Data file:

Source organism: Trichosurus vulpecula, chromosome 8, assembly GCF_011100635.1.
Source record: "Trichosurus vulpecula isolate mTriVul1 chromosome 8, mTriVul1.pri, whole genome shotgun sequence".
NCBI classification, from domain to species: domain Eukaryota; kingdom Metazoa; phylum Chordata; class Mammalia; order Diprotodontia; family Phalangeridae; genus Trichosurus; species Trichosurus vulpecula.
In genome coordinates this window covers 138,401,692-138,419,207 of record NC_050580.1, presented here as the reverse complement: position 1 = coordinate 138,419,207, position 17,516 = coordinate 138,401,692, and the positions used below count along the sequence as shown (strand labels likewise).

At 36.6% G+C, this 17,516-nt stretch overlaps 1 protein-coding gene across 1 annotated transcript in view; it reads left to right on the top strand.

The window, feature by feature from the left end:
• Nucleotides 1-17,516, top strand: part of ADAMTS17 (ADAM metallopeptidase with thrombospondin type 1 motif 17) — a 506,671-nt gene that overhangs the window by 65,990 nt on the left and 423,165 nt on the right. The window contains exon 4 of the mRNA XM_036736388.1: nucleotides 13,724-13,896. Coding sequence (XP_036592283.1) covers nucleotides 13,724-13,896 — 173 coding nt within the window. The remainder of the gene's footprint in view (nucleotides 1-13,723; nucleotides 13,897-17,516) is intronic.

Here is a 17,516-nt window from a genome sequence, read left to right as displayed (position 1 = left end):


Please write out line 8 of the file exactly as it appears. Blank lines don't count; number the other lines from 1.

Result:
Here is a 17,516-nt window from a genome sequence, read left to right as displayed (position 1 = left end):